Liechtenstein 2006

Liechtenstein 2006

Liechtenstein in 2006 was a small independent European nation located between Switzerland and Austria, with a population of around 34,000 people. The capital city of Liechtenstein was Vaduz, located on the Rhine River.

Liechtenstein in 2006 had a GDP of around $3 billion USD and per capita GDP of around $88,000 USD making it one of the wealthiest countries in Europe during that period. The economy of Liechtenstein relied heavily on its financial services sector which accounted for around 80% of GDP in 2006 while industry accounted for around 20%. Other important industries included manufacturing and tourism.

According to constructmaterials, Liechtenstein had made significant progress in terms of human development since its transition from Germanic rule to an independent state in 1806 when its Human Development Index (HDI) score improved from 0.890in 1990 to 0.931in 2006 – making it one of the most developed countries among European nations during that period. Poverty was virtually non-existent with only 2% living below national poverty line in 2006 although access to basic services such as education, healthcare and clean water were considered excellent at that time compared to other similar European countries.

Yearbook 2006

Liechtenstein. According to CountryAAH, major public holidays in Liechtenstein include Independence Day (August 15) and New Year (January 1). Liechtenstein does not intend to jeopardize its banking secrecy even though the country remains on the OECD’s “black list” of tax havens and is threatened by sanctions. It proclaimed Crown Prince Alois in April, pointing out that the nation’s population would, by a referendum, reject all proposals for changed banking secrecy. Liechtenstein was singled out in 2002 by the OECD as one of 35 non-cooperative countries and territories in the exchange of bank account information. In 2006, five countries remained on the list.

Liechtenstein Map with Surrounding Countries


One of the richest countries in the world, characterized on the social level by a profound conservatism, based on traditional hierarchies and values, from the second post-war period the Liechtenstein experienced a substantial immobility on the political level, which had seen the same coalition between the two parties in power of the centrist-oriented Vaterländischen Union (VU) and of the center-right Fortschrittliche Bürgerpartei (FBP). But in April 1997 the breaking of that decades-long alliance led to the formation of a single-color government, headed by the leader of the VU M. Frick, and introduced a bipolar dynamic in the country that marked its political life for some years.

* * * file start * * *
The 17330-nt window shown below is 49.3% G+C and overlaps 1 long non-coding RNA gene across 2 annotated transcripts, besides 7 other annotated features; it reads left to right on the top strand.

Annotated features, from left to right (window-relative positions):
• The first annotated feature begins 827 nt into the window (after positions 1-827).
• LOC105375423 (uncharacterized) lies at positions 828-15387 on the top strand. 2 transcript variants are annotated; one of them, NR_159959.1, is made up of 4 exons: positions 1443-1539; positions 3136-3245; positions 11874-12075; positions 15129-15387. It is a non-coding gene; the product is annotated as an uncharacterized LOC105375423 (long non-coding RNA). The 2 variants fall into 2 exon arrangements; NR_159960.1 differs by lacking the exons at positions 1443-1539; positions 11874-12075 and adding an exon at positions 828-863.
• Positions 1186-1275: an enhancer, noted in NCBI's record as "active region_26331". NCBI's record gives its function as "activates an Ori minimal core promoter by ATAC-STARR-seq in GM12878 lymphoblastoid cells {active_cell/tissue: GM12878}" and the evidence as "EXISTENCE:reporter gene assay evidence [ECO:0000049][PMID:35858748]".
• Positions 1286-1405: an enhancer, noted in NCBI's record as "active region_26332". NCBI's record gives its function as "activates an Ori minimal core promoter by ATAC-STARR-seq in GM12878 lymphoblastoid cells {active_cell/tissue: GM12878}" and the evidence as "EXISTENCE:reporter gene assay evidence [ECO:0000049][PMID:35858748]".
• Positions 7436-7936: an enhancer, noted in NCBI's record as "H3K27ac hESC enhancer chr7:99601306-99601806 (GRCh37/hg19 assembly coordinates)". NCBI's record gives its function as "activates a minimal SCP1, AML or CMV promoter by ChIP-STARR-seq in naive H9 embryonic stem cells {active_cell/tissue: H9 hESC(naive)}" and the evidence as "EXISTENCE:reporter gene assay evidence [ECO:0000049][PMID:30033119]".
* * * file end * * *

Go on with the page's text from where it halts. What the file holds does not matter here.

In the same period, Liechtenstein found himself facing two other issues, linked to its financial system and to the constitutional prerogatives of Parliament and the Crown.

Between 1999 and 2000 a scandal saw prominent members of the ruling class accused of illegal money laundering operations. The measures taken by the Frick government and its successors to face the crisis and limit banking secrecy, discourage illegal financial transactions and thus recover a compromised international prestige, were not considered sufficient by the OECD (Organization for Economic Cooperation and Development), that still in 2005 classified the Liechtenstein among the “non-collaborative tax havens”.

The second question concerned the claims of the monarch, Prince Hans-Adam II, who asked for a constitutional revision that would strengthen his powers over those of Parliament. The heated opposition between the Crown and Parliament was partially resolved in March 2003, when, under the new government of the leader of the FBP O. Hasler (formed after the electoral success of the party in February 2001), a popular referendum recorded a clear victory of the requests of Hans-Adam ii (with 64.3 % of the votes and an turnout of 87.7 % of the voters). In August 2004the prince abdicated in favor of his son Alois, while remaining at the head of the state. The elections of March 2005, which confirmed the relative majority of the FBP (12 seats, against 10 of the VU), brought the two parties back to the government, in a coalition led by Hasler.